Global Scientific Cooperation of Astronomers Captures First Image of a Black Hole
April 18, 2019
Scientists working with the Event Horizon Telescope made headlines all over the world when they announced that they had obtained the first ever image of a black hole, something long thought to be completely impossible. This incredible feat was accomplished using a global network of dedicated scientists.
German-American cooperation played a key role in the project. The Max Planck Institute for Radio Astronomy in Bonn, Germany, along with the MIT Haystack Observatory in Cambridge, Massachusetts, was responsible for combining the petabytes of raw data generated by telescopes using highly specialized computers. This data was then used to generate the groundbreaking image.
Creating an image like this required data from many viewpoints on several continents. Scientists from the United States and Germany played their part in this global effort by operating telescopes at three of these locations. American scientists from the National Science Foundation, The University of Massachusetts, the Smithsonian Astrophysical Observatory, the University of Chicago, and the University of Arizona all had a hand in operating one of these telescopes, as did their German counterparts at the Max Planck Gesellschaft and the European Southern Observatory.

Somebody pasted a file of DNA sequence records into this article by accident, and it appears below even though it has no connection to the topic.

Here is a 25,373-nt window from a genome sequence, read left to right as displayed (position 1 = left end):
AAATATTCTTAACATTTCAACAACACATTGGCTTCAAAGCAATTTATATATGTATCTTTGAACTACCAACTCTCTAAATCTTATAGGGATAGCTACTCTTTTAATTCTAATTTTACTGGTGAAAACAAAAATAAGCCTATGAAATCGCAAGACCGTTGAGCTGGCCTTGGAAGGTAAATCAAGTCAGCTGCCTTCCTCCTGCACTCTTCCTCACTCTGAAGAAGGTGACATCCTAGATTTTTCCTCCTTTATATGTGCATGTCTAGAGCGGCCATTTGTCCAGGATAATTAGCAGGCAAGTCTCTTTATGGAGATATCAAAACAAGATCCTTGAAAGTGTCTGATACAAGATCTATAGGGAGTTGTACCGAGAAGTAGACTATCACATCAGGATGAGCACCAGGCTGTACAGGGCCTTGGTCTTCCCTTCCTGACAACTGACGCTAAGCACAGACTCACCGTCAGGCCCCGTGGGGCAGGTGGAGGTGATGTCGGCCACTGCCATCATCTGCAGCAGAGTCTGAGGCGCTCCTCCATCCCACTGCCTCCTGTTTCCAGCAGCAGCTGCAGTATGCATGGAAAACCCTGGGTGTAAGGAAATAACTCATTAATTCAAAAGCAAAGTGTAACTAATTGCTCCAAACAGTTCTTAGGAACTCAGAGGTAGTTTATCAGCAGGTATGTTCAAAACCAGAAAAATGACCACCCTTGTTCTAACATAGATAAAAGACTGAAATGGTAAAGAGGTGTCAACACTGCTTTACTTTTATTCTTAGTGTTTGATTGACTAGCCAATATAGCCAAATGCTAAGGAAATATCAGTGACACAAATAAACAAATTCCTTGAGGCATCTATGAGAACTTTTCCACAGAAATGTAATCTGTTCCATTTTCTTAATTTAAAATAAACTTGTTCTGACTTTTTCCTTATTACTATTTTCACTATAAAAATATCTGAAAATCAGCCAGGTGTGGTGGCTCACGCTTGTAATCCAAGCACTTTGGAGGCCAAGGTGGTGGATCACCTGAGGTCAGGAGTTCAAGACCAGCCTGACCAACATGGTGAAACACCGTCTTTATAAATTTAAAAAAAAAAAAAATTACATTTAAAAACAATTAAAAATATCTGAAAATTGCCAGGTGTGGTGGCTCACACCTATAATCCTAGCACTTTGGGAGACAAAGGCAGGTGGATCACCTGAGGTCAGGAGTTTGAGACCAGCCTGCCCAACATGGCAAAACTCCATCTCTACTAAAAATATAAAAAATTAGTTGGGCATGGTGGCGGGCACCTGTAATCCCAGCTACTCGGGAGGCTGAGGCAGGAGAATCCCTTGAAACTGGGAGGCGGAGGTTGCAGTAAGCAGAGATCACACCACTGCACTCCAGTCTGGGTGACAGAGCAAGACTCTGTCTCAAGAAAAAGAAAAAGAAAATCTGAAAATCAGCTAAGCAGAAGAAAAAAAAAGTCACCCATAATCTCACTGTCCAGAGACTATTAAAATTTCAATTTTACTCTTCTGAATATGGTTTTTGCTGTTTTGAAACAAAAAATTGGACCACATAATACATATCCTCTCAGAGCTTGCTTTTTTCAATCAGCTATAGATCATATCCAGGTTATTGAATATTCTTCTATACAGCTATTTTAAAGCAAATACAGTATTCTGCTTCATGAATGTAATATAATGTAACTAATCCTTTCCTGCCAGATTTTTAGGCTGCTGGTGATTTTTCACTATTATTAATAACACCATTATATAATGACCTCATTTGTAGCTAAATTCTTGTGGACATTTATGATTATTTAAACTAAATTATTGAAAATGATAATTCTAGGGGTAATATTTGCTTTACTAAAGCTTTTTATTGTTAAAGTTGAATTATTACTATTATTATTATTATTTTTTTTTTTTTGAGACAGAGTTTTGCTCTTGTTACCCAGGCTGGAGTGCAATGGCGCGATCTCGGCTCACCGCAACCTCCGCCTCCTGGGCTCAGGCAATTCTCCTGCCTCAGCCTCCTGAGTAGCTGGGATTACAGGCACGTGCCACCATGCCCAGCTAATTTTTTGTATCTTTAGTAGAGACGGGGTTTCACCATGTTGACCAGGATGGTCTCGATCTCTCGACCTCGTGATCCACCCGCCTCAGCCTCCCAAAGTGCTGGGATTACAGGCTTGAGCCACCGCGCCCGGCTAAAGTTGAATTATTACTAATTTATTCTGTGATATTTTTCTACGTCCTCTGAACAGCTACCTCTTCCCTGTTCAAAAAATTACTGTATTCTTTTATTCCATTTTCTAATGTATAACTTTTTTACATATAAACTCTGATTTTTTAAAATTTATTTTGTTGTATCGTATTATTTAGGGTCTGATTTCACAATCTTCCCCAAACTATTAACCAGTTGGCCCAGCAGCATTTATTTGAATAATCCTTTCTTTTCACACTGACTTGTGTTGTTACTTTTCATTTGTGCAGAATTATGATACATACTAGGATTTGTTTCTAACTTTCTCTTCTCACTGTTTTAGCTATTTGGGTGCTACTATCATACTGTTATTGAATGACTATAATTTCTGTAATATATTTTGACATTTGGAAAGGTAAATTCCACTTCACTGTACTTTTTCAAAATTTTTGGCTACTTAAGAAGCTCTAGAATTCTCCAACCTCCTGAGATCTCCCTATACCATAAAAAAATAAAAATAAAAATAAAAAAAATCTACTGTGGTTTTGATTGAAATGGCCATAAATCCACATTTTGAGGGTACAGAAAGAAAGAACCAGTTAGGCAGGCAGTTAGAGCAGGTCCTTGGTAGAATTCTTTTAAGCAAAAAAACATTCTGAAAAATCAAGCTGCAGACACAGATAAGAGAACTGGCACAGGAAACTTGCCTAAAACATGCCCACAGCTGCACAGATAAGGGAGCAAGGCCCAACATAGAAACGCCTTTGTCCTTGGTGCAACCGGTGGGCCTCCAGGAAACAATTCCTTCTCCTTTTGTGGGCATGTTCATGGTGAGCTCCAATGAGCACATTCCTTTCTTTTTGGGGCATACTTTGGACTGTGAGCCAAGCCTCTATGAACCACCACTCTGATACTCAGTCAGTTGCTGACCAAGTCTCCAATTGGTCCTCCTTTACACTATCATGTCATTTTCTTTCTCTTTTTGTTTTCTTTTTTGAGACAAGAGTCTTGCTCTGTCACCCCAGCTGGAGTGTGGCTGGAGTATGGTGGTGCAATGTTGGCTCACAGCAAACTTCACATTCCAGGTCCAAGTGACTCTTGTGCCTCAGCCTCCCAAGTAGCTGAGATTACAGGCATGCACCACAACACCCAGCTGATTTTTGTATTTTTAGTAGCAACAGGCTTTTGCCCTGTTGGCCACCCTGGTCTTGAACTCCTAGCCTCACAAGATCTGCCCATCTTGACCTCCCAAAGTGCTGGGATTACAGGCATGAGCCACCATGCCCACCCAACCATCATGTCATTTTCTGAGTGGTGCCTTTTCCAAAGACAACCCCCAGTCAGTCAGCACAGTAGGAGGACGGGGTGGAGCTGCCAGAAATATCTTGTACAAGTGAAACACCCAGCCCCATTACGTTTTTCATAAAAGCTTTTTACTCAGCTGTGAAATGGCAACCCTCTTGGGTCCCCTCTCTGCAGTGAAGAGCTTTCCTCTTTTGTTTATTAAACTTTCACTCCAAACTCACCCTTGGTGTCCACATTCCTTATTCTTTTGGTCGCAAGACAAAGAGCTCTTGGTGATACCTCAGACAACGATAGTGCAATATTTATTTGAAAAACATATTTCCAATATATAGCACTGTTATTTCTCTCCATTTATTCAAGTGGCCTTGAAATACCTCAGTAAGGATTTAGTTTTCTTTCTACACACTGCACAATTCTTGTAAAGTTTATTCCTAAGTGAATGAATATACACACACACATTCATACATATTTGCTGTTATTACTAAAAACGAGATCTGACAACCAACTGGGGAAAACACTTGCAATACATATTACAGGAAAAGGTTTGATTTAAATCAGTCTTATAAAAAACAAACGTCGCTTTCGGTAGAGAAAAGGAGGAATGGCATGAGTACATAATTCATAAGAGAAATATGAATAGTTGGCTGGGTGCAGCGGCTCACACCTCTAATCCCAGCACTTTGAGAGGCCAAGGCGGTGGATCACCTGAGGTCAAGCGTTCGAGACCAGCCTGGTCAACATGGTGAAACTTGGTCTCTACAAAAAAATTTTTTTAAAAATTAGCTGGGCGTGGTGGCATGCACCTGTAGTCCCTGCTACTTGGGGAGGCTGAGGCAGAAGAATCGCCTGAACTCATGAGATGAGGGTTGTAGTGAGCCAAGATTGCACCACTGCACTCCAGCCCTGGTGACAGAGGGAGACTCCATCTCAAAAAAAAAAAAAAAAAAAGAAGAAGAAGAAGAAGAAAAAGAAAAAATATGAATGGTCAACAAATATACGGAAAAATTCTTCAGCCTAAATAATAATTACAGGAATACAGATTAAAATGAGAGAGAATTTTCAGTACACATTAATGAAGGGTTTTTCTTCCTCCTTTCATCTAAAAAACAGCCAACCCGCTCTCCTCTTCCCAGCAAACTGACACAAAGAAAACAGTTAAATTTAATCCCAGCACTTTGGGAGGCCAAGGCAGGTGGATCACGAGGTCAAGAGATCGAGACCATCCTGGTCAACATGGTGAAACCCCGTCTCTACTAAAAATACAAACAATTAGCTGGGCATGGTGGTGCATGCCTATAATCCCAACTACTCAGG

Finally, the Black Hole Cam, one of the many projects contributing to the effort, was led by Luciano Rezzolla, professor of theoretical physics at Goethe University in Frankfurt, Germany in collaboration with the Max-Planck Institute for Radio Astronomy and the Radboud University in Nijmegen, the Netherlands.
This massive breakthrough would not have been possible without years of collaboration and knowledge sharing within this global network. Thanks to this project, scientists now have strong evidence for the existence of supermassive black holes and can reach new horizons in the study of black holes and gravity.
Find out more about the image and the team behind it here.
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